I’ll be honest; when I see pieces painted over in this fashion, I usually want to run the other way. Just the thought of trying to tackle a project like this credenza from Meagan Luhrs and her husband, Ryan Thompson, makes me break out in a preemptive sweat. I am amazed at their results and would expect to pay no less than top dollar for such clean, mid-century lines and beautiful wood. Clearly, elbow grease and perseverance can pay off— if you have the skill to spot a piece with good bones. Amazing job, guys! — Kate
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Time: Probably 20 to 25 hours from start to finish. That sounds like a lot of time, but the dresser was in really rough shape and needed some serious TLC.
Cost: $85. The dresser was $35 on Craigslist and we spent about $50 on supplies — Citristrip, paint scrapers, white enamel paint, sandpaper and Danish oil.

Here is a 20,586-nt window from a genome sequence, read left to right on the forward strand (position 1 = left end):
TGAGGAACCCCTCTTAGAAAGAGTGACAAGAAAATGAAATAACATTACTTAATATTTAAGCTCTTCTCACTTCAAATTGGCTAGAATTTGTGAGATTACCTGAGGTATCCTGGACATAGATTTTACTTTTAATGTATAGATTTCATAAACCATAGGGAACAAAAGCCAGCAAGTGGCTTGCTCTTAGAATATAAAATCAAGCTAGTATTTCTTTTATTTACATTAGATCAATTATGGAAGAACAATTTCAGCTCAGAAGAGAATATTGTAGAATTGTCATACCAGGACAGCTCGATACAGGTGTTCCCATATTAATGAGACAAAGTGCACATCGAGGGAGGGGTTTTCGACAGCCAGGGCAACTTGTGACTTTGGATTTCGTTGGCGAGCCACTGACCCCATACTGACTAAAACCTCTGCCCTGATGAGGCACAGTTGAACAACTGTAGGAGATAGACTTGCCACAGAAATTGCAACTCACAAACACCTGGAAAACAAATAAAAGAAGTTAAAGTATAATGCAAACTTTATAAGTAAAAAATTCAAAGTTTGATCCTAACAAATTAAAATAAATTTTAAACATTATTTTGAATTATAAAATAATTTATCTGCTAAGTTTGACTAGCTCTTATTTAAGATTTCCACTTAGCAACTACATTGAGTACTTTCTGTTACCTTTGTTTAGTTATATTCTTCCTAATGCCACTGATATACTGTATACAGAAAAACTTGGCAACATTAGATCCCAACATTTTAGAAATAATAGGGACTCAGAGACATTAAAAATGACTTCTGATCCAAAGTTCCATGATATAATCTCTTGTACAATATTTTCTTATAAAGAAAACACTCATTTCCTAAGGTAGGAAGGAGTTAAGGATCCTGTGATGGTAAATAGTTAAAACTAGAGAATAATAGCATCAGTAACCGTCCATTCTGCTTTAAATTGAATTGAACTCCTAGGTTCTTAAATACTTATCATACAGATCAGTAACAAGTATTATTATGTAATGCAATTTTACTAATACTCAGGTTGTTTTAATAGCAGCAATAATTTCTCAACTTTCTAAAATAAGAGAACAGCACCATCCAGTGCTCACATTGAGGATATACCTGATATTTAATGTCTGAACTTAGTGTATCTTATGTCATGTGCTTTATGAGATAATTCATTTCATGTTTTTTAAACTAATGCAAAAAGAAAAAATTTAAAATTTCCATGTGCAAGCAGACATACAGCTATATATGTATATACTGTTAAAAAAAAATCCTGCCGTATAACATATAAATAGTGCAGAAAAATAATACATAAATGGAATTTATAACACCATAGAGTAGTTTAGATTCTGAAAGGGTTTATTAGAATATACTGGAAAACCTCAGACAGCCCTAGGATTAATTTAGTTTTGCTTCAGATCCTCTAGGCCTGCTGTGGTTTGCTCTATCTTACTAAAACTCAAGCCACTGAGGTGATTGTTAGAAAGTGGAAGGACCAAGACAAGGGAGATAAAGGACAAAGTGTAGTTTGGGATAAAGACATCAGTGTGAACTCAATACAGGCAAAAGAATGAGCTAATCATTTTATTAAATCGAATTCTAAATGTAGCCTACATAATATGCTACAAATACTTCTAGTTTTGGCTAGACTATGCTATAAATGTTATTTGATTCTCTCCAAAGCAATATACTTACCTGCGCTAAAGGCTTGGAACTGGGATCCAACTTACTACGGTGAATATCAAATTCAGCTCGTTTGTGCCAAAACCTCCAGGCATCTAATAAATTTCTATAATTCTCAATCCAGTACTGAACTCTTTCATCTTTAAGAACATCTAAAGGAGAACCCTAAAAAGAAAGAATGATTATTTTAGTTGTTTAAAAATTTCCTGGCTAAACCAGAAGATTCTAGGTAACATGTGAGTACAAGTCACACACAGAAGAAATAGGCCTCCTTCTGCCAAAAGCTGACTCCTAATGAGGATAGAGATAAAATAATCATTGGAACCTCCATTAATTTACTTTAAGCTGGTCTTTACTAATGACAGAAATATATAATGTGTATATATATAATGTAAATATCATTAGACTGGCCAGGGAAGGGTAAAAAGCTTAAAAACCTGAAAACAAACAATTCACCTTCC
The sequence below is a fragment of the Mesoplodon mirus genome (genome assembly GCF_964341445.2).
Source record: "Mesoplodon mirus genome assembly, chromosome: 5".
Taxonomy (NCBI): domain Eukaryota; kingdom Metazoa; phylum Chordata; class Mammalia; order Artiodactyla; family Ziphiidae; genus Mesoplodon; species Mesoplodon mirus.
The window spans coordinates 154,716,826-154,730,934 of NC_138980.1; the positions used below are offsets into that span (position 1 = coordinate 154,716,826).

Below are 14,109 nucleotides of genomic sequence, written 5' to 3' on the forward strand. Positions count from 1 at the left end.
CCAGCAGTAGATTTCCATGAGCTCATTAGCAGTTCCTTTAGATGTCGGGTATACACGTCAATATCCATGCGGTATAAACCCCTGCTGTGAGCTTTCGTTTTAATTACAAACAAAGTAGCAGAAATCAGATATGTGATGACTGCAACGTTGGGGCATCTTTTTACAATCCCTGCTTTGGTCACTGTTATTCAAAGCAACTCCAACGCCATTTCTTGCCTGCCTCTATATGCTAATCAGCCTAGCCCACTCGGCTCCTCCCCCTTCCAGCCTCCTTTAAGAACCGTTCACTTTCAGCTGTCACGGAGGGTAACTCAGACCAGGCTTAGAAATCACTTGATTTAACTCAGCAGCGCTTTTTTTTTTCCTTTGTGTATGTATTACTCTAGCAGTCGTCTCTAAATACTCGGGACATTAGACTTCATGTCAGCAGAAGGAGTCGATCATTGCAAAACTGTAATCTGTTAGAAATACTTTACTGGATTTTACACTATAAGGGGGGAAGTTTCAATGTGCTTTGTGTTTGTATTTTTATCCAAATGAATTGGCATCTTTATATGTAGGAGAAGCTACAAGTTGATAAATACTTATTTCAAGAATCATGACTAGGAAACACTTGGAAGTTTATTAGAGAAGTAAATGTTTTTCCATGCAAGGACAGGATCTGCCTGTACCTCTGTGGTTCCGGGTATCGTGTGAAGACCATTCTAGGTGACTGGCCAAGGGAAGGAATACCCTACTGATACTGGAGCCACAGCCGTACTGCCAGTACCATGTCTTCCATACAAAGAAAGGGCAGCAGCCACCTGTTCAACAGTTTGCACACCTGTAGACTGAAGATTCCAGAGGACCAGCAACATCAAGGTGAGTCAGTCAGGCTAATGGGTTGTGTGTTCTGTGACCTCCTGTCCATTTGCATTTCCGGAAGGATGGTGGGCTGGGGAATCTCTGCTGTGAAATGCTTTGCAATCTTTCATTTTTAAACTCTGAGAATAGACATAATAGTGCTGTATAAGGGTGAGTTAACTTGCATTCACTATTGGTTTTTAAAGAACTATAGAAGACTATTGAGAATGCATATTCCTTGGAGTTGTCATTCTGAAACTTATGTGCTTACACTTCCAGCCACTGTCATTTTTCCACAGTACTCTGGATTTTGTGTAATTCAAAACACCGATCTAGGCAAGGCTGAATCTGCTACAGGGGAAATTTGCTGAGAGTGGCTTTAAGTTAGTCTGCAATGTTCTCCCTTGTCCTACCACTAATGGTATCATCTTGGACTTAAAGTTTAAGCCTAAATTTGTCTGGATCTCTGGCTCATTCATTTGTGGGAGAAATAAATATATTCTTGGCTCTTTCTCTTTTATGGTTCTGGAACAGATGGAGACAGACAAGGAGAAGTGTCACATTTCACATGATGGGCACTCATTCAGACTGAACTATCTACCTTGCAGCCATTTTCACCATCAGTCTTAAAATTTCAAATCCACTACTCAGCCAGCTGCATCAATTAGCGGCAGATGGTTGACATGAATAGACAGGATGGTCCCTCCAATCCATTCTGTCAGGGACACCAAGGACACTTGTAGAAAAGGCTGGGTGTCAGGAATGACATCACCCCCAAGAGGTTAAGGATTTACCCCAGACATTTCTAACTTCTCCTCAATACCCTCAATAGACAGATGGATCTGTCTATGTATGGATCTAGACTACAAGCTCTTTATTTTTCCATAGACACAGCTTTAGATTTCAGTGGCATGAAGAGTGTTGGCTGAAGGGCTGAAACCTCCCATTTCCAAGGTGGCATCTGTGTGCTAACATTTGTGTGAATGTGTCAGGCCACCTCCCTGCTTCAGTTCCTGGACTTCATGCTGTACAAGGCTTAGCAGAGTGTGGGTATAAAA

Basic Steps: I was pregnant at the time, so my husband did all of the hard work! He started by stripping the white paint with Citristrip and scrubbing the dresser with soap and water. Then he sanded — being very careful on the veneered drawers — filled the damaged corners with wood filler, sanded all surfaces, primed the dresser frame with oil-based Kilz, painted the dresser frame with white enamel paint and oiled the drawer fronts with Danish oil.
Look for creative solutions to give a piece of furniture new life; for us, this was going with a two-tone finish. Since we were unable to save the dresser frame — the corners were too damaged — we decided to repaint it white. We originally thought we’d have to repaint the drawers too, but the veneer was really beautiful, and we were able to restore them. The contrast of the white frame and wood drawers turned out to be a really nice design element. — Meagan Luhrs and Ryan Thompson